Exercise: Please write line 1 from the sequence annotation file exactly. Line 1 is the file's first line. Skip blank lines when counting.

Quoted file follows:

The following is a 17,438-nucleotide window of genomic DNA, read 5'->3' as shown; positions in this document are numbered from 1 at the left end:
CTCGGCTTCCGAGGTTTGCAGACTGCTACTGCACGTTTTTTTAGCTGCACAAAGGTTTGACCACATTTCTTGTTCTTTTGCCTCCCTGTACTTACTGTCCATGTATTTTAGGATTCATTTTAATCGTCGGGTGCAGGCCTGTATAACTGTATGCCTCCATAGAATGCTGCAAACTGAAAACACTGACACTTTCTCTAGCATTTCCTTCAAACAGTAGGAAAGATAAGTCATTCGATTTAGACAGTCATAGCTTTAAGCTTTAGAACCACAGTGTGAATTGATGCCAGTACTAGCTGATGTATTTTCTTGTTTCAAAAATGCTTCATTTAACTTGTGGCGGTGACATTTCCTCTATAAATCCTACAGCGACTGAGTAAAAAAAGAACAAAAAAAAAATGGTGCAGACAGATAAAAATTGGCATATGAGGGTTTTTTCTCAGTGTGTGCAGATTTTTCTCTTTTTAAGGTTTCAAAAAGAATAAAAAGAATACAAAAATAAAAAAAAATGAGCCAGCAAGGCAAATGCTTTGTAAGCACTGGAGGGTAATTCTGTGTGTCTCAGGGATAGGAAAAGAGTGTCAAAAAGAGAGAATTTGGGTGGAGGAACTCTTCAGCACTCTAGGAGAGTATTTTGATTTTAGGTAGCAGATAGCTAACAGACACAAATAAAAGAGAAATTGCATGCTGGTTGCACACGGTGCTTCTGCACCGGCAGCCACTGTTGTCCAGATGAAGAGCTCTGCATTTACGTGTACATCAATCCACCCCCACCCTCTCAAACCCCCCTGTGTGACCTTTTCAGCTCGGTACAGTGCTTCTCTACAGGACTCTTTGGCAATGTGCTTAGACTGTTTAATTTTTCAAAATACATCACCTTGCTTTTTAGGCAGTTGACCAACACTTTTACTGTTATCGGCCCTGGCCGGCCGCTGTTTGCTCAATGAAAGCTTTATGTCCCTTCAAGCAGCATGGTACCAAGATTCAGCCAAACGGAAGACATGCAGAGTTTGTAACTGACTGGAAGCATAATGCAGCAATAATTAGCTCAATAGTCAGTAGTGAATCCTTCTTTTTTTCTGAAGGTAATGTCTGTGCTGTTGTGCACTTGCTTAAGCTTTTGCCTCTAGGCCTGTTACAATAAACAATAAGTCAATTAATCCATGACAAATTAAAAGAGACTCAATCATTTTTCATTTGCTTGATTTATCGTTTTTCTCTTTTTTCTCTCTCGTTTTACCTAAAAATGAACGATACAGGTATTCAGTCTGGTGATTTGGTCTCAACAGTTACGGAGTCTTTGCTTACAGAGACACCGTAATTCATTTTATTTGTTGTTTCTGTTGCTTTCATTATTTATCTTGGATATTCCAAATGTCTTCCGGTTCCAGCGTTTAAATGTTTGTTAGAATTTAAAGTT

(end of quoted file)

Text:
The following is a 17,438-nucleotide window of genomic DNA, read 5'->3' as shown; positions in this document are numbered from 1 at the left end: